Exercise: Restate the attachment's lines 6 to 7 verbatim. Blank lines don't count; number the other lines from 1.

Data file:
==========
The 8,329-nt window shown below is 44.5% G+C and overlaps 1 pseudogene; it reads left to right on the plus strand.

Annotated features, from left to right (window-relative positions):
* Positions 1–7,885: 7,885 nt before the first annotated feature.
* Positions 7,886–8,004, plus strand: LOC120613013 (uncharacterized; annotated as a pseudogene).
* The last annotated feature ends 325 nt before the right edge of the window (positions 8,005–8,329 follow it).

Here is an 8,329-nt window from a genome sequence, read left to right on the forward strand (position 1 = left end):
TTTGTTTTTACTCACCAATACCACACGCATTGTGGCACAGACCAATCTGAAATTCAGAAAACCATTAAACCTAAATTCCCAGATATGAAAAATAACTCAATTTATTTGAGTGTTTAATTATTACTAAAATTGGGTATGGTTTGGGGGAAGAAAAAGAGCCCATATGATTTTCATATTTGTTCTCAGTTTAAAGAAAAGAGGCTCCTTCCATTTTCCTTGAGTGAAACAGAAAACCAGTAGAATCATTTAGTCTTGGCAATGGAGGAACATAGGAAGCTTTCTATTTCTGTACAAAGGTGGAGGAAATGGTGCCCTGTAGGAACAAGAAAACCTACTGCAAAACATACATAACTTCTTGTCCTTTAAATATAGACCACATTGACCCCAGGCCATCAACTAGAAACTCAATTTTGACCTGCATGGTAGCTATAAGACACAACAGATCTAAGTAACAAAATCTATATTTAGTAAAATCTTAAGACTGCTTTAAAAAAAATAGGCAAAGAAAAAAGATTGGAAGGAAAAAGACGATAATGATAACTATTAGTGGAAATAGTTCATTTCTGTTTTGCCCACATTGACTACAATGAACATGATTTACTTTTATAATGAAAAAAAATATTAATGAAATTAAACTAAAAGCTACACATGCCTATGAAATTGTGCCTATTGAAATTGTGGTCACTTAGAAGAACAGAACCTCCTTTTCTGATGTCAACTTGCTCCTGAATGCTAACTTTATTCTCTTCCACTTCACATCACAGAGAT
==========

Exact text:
Here is an 8,329-nt window from a genome sequence, read left to right on the forward strand (position 1 = left end):
TTTGTTTTTACTCACCAATACCACACGCATTGTGGCACAGACCAATCTGAAATTCAGAAAACCATTAAACCTAAATTCCCAGATATGAAAAATAACTCAATTTATTTGAGTGTTTAATTATTACTAAAATTGGGTATGGTTTGGGGGAAGAAAAAGAGCCCATATGATTTTCATATTTGTTCTCAGTTTAAAGAAAAGAGGCTCCTTCCATTTTCCTTGAGTGAAACAGAAAACCAGTAGAATCATTTAGTCTTGGCAATGGAGGAACATAGGAAGCTTTCTATTTCTGTACAAAGGTGGAGGAAATGGTGCCCTGTAGGAACAAGAAAACCTACTGCAAAACATACATAACTTCTTGTCCTTTAAATATAGACCACATTGACCCCAGGCCATCAACTAGAAACTCAATTTTGACCTGCATGGTAGCTATAAGACACAACAGATCTAAGTAACAAAATCTATATTTAGTAAAATCTTAAGACTGCTTTAAAAAAAATAGGCAAAGAAAAAAGATTGGAAGGAAAAAGACGATAATGATAACTATTAGTGGAAATAGTTCATTTCTGTTTTGCCCACATTGACTACAATGAACATGATTTACTTTTATAATGAAAAAAAATATTAATGAAATTAAACTAAAAGCTACACATGCCTATGAAATTGTGCCTATTGAAATTGTGGTCACTTAGAAGAACAGAACCTCCTTTTCTGATGTCAACTTGCTCCTGAATGCTAACTTTATTCTCTTCCACTTCACATCACAGAGAT